Dealing with a career gap often causes us stress. We worry it reflects negatively on us and this can tap into self-doubt. The good news is more and more people recognize that layoffs happen, life happens. Still, you will need to explain your absence and may encounter skepticism or hesitation. The best way to overcome this is through preparation.

Don’t rush through discussing your career gap with a prospective employer, but don’t dwell on it either. You don’t want to seem evasive or defensive, nor do you want to seem insecure or apologetic. Move through it, move past it, and make the most of this opportunity. Remember, they called you in for a reason!

Here are three important things to keep in mind when addressing a career gap so you can ace the interview:

  1. Exude Confidence

Practice and refine what you will say so you can address the career gap succinctly and with confidence.

  • Why did it occur? Stick to the facts, be honest but don’t get into a lot of personal details.
  • Identify good things you accomplished in your life or lessons learned during this time. Speak about volunteer or civic involvement, freelance work, new strengths or self-awareness.
  • Restate where you are now and what your goals are.
  1. Establish Credibility

Anticipate concerns. Address your readiness for the role and re-entering the workforce.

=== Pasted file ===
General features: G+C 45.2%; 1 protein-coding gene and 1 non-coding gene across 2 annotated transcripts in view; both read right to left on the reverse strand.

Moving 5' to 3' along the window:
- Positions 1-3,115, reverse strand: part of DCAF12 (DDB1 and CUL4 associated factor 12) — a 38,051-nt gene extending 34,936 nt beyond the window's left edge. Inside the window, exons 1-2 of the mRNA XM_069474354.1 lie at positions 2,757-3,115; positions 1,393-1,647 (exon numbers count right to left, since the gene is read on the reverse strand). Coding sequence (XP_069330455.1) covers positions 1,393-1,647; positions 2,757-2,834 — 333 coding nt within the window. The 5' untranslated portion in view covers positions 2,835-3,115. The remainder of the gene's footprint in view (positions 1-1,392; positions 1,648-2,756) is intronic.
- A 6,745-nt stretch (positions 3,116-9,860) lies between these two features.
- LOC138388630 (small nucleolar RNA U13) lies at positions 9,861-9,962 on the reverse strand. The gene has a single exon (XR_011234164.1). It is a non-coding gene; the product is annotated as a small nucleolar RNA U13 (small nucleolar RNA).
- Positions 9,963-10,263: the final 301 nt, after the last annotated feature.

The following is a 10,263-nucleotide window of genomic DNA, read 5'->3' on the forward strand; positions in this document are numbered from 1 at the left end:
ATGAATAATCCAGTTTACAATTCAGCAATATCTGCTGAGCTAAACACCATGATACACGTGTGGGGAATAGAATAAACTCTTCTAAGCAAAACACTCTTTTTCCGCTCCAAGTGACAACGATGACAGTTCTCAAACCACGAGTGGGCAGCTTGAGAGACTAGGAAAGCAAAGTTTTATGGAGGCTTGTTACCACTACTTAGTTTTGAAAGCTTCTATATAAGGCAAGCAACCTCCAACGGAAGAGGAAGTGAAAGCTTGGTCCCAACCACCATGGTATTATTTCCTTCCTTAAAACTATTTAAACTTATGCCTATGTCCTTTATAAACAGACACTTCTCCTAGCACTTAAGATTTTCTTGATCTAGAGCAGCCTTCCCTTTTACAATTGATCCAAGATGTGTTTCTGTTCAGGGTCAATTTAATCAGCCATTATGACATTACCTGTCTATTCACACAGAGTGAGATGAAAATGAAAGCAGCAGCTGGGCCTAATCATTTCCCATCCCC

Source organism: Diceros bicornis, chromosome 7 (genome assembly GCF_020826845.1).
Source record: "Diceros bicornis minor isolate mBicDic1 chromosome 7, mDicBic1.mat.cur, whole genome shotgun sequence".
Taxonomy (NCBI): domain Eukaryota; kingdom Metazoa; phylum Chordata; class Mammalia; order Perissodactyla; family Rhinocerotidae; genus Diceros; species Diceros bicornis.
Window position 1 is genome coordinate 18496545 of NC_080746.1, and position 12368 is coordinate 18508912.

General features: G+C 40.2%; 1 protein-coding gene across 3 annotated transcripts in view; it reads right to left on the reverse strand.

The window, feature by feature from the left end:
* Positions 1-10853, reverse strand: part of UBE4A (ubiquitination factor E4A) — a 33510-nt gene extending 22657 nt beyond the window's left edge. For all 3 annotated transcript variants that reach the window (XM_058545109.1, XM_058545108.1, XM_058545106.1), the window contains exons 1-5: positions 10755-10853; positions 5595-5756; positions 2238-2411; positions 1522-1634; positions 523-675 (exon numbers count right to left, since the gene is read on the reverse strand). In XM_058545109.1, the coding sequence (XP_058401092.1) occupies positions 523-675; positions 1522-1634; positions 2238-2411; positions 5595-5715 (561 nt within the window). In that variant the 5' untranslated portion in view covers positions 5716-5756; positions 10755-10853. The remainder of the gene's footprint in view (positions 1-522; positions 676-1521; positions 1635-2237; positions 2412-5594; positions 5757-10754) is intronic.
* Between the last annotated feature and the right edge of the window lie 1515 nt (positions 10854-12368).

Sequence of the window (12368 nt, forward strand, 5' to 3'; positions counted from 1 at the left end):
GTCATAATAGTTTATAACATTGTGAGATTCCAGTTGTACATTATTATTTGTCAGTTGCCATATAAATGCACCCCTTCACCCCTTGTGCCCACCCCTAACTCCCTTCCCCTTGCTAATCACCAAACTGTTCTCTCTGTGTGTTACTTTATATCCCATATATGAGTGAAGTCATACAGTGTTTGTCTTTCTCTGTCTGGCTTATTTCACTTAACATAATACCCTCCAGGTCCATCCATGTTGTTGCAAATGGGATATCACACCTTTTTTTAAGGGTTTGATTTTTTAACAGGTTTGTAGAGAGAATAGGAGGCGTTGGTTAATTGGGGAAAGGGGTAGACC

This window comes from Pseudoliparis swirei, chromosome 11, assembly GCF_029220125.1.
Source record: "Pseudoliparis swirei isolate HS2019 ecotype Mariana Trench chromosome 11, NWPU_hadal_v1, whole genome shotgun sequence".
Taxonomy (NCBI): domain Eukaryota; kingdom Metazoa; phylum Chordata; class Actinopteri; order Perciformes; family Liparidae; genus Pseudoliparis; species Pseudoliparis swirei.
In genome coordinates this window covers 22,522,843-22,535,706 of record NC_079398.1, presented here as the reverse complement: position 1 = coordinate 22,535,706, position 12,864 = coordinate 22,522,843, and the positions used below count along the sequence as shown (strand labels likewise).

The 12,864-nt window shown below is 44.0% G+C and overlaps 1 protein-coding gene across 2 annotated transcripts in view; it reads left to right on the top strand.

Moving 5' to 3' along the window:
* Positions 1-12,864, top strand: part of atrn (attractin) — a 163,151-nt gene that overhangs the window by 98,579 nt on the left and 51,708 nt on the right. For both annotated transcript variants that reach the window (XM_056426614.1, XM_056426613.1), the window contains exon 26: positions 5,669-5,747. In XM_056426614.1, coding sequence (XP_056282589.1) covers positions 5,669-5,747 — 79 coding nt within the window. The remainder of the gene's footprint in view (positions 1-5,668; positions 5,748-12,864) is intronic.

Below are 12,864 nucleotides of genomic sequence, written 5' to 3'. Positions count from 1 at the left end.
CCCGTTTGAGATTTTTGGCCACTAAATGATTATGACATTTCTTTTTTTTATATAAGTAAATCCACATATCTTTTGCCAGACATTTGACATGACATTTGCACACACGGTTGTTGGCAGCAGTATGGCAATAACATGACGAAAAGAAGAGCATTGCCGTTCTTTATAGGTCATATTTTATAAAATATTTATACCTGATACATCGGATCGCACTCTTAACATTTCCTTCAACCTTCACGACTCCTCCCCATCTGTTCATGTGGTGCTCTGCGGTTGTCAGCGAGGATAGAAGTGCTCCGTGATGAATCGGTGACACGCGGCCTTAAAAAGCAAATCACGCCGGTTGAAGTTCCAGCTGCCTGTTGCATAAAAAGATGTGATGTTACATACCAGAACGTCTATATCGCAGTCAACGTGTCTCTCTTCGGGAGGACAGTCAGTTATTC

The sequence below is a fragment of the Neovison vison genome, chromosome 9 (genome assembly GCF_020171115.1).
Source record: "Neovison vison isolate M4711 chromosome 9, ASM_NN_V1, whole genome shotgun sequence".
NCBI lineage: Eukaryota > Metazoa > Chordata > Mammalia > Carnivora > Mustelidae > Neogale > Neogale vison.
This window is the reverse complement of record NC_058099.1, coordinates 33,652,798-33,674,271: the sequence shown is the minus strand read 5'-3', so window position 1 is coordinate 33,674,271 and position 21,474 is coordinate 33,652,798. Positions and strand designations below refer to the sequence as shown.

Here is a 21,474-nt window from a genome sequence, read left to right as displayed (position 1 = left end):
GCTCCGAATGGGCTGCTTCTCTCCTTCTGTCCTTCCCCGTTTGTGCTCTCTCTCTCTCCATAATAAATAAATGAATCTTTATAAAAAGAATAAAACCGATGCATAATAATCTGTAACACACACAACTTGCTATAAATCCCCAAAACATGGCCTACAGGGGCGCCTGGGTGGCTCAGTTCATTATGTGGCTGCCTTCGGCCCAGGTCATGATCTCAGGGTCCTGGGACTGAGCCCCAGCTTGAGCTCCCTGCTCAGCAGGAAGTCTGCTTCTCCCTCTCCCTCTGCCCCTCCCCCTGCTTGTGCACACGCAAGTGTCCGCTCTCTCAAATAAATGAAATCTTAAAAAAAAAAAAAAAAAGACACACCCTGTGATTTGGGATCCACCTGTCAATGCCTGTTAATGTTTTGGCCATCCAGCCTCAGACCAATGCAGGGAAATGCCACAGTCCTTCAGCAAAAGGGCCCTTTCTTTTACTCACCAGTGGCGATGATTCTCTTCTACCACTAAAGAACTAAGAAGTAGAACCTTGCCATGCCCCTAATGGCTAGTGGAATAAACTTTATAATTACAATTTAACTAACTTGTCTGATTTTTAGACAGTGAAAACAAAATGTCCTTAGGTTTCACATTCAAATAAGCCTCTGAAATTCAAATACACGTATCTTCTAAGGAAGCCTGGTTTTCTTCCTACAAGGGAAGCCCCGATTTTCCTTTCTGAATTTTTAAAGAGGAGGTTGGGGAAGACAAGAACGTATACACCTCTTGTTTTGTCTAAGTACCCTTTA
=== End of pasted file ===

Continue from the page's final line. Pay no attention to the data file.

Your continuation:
• Thoroughly research the current state of the industry. What tools, skills or common practices may have changed since you left the workforce?
  • How have you kept up-to-date? (Journals, conferences, networking, training.)
  • Be knowledgeable about the company and the role.

 

  1. Demonstrate Capability

Be confident about what you bring to the table. Your career gap is not the most important part of your work history just the most recent.

  • Focus on your strengths, your successes and the qualities that make you uniquely suited.
  • Focus on shared values and fit.
  • Be ready for behavioral interview questions and use the STAR technique for responding so you can showcase your skills, ability and past accomplishments.

 

Join Christine Horstman’s Her Career Catalyst eChapter to learn more about interviews, resumes and all things career development. Her Career Catalyst eChapter

About Our Author

Christine Horstman

Subject Matter Expert at Her Career Catalyst
Christine Horstman is the owner of Paper Doll Communication. She is a Certified Professional Coach, a Certified Career Coach, and an Accredited DISC Trainer. Christine uses her past managerial experience to help individuals reach their career goals. She has a strengths-based practice and believes everything comes down to communication.
Christine Horstman

Latest posts by Christine Horstman (see all)

 

Follow us:

Pin It on Pinterest